The inside tire release compositions require the use of solid material, such as mica or talc, to permit the interface between the uncured tire and the air bladder to bleed air as the air bladder expands. Without air bleeding, the tire cured with trapped pockets of air is defective. The solid materials dispersed in the release composition are not capable of withstanding repeated expansion and contraction of the air bladder. Therefore, the art has utilized an application of the composition having these solids to each uncured tire interior rather than a lasting application to the air bladder exterior.
Silicone compositions are frequently employed as release materials or films in a wide variety of applications. Treatment of leather, paper, metals, ceramics and other non-expanding surfaces are disclosed in U.S. Pat. Nos. 3,832,203; 3,674,484; 3,418,162; 3,849,359; 3,436,251; 3,941,856; 3,983,265; 3,846,506; 3,595,838; 3,532,766; 3,308,079; 3,524,900; 3,522,202; and 3,542,574. Silicone compositions have been employed for non-expanding molds and castings such as described in U.S. Pat. Nos. 3,723,567 and 3,883,628, but these compositions are not subjected to repetitive expansion and contraction of the mold or casting block. Finally, examples of silicone compositions for rubber or elastomer articles are disclosed in U.S. Pat. Nos. 3,654,985; 3,699,073; and 4,039,593. However, none of the silicone compositions disclosed in the patents listed in this paragraph are applied to the uncured tire interior or the expandable air bladder for tire production.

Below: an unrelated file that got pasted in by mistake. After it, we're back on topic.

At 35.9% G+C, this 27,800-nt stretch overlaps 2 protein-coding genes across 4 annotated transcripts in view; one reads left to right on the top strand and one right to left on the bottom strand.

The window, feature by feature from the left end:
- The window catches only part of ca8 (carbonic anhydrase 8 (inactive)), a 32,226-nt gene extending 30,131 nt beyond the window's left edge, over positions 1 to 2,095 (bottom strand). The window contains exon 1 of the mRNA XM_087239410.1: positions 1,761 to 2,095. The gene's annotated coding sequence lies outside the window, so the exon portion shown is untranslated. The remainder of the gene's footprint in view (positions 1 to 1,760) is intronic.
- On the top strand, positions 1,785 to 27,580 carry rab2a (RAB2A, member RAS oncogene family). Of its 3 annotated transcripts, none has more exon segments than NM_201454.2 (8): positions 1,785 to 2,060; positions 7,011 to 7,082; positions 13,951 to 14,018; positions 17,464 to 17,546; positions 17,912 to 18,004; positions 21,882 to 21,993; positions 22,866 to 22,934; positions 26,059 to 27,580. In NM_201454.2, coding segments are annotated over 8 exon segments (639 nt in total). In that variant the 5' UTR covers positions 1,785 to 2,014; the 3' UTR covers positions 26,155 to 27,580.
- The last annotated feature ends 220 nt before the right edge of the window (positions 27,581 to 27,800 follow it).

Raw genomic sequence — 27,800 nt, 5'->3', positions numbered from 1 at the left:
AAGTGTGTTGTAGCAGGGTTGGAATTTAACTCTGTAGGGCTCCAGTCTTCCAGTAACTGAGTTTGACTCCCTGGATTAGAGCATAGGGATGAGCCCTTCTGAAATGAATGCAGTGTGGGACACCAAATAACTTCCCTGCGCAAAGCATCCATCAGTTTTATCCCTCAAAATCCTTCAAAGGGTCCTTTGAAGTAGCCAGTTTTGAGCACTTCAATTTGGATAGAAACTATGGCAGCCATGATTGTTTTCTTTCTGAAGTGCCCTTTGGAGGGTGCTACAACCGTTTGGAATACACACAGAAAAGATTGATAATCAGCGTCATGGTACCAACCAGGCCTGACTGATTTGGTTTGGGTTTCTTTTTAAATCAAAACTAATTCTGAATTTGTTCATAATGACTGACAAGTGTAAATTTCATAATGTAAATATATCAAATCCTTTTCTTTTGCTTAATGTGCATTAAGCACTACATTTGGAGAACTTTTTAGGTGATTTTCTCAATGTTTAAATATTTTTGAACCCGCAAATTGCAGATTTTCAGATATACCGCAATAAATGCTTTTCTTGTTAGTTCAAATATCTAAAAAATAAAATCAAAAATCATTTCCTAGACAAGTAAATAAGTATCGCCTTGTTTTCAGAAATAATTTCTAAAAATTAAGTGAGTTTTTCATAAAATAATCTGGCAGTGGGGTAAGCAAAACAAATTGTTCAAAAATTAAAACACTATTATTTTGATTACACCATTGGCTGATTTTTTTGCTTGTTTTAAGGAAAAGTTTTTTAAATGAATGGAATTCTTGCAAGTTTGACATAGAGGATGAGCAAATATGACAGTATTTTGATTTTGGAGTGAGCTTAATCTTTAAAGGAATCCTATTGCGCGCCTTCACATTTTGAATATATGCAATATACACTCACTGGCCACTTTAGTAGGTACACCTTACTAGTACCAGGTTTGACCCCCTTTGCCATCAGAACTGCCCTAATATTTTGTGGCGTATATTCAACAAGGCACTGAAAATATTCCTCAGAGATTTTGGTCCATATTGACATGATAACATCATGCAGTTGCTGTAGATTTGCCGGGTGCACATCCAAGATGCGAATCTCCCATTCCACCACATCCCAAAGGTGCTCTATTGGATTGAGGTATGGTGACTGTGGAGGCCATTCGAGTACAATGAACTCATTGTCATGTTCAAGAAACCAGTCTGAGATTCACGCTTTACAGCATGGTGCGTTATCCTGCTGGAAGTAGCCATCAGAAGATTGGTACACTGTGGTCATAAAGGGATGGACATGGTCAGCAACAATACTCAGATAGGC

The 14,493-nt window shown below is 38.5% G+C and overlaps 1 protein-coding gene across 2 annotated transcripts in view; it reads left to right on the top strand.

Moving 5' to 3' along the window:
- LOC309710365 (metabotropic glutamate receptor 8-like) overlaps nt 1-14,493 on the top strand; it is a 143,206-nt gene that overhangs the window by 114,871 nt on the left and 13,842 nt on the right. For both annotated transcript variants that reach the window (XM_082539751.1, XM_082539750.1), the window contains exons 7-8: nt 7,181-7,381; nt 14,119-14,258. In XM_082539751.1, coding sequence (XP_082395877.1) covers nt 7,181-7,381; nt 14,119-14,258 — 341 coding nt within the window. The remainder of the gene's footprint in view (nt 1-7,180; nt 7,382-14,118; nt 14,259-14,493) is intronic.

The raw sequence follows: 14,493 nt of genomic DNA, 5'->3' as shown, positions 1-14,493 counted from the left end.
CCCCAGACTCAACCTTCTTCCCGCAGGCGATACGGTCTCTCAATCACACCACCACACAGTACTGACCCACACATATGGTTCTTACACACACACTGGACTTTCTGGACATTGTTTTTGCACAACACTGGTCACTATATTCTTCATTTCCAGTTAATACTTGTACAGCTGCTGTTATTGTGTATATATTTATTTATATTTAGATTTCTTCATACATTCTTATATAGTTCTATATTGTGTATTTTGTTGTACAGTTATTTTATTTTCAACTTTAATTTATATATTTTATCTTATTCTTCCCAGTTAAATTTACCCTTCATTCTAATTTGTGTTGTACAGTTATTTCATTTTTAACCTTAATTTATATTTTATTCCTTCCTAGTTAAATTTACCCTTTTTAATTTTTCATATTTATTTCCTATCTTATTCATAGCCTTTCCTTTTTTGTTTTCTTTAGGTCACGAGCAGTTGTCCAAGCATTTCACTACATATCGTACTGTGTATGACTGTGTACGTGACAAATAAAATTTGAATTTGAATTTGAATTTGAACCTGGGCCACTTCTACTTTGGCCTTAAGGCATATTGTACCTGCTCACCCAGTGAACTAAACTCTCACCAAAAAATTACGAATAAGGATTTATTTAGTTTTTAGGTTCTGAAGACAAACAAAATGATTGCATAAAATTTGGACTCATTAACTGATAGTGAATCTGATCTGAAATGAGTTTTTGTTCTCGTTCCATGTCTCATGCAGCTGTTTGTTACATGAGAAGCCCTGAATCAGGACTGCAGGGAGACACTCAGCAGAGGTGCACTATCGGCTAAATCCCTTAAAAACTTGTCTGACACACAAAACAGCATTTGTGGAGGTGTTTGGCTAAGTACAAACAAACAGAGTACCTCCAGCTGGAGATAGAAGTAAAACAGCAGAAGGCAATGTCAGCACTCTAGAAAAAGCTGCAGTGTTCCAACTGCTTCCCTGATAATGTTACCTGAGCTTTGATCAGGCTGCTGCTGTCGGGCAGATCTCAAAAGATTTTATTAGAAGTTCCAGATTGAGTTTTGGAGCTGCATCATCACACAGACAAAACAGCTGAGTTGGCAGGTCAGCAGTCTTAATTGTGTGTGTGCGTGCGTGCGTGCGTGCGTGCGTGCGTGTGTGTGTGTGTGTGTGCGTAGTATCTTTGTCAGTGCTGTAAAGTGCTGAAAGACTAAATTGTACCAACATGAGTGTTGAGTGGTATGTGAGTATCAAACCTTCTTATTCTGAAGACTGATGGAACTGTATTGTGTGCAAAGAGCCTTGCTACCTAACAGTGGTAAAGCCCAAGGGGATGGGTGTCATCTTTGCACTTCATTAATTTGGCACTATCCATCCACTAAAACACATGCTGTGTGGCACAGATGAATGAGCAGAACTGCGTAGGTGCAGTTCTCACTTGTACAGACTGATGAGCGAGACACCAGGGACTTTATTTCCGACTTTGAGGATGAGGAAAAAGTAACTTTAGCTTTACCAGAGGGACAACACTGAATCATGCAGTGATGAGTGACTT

Because considerable capital and labor is required to spray each individual tire on its interior surfaces, prior to being placed in the tire production machinery, a need exists for a blend to be applied to the air bladder periodically to accomplish comparable release purposes over considerable production periods, using a composition that may withstand repeated expansion and contraction of the air bladder.